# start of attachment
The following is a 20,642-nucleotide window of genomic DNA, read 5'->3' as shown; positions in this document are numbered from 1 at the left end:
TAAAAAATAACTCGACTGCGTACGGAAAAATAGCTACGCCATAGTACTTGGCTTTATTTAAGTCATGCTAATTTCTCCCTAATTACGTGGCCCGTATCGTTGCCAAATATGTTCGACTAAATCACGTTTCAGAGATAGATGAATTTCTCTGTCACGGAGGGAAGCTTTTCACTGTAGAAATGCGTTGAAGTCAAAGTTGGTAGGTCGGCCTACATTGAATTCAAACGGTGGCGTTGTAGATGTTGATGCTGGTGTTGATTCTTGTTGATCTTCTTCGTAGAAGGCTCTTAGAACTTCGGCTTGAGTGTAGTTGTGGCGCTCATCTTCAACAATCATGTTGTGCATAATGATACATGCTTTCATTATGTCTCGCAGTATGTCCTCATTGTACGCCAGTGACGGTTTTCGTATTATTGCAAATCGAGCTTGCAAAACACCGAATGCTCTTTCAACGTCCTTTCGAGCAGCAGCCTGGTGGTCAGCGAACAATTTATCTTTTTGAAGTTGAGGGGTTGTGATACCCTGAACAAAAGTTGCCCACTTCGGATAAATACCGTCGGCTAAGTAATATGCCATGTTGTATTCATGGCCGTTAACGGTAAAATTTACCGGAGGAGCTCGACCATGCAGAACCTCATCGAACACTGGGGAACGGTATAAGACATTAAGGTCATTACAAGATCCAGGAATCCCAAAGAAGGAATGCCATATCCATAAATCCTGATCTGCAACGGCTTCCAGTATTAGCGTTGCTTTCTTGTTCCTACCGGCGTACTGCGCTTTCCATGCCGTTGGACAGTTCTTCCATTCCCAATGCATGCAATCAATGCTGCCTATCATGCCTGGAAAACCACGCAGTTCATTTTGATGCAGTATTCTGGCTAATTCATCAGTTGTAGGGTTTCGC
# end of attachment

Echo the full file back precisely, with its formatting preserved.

The following is a 20,642-nucleotide window of genomic DNA, read 5'->3' as shown; positions in this document are numbered from 1 at the left end:
TAAAAAATAACTCGACTGCGTACGGAAAAATAGCTACGCCATAGTACTTGGCTTTATTTAAGTCATGCTAATTTCTCCCTAATTACGTGGCCCGTATCGTTGCCAAATATGTTCGACTAAATCACGTTTCAGAGATAGATGAATTTCTCTGTCACGGAGGGAAGCTTTTCACTGTAGAAATGCGTTGAAGTCAAAGTTGGTAGGTCGGCCTACATTGAATTCAAACGGTGGCGTTGTAGATGTTGATGCTGGTGTTGATTCTTGTTGATCTTCTTCGTAGAAGGCTCTTAGAACTTCGGCTTGAGTGTAGTTGTGGCGCTCATCTTCAACAATCATGTTGTGCATAATGATACATGCTTTCATTATGTCTCGCAGTATGTCCTCATTGTACGCCAGTGACGGTTTTCGTATTATTGCAAATCGAGCTTGCAAAACACCGAATGCTCTTTCAACGTCCTTTCGAGCAGCAGCCTGGTGGTCAGCGAACAATTTATCTTTTTGAAGTTGAGGGGTTGTGATACCCTGAACAAAAGTTGCCCACTTCGGATAAATACCGTCGGCTAAGTAATATGCCATGTTGTATTCATGGCCGTTAACGGTAAAATTTACCGGAGGAGCTCGACCATGCAGAACCTCATCGAACACTGGGGAACGGTATAAGACATTAAGGTCATTACAAGATCCAGGAATCCCAAAGAAGGAATGCCATATCCATAAATCCTGATCTGCAACGGCTTCCAGTATTAGCGTTGCTTTCTTGTTCCTACCGGCGTACTGCGCTTTCCATGCCGTTGGACAGTTCTTCCATTCCCAATGCATGCAATCAATGCTGCCTATCATGCCTGGAAAACCACGCAGTTCATTTTGATGCAGTATTCTGGCTAATTCATCAGTTGTAGGGTTTCGC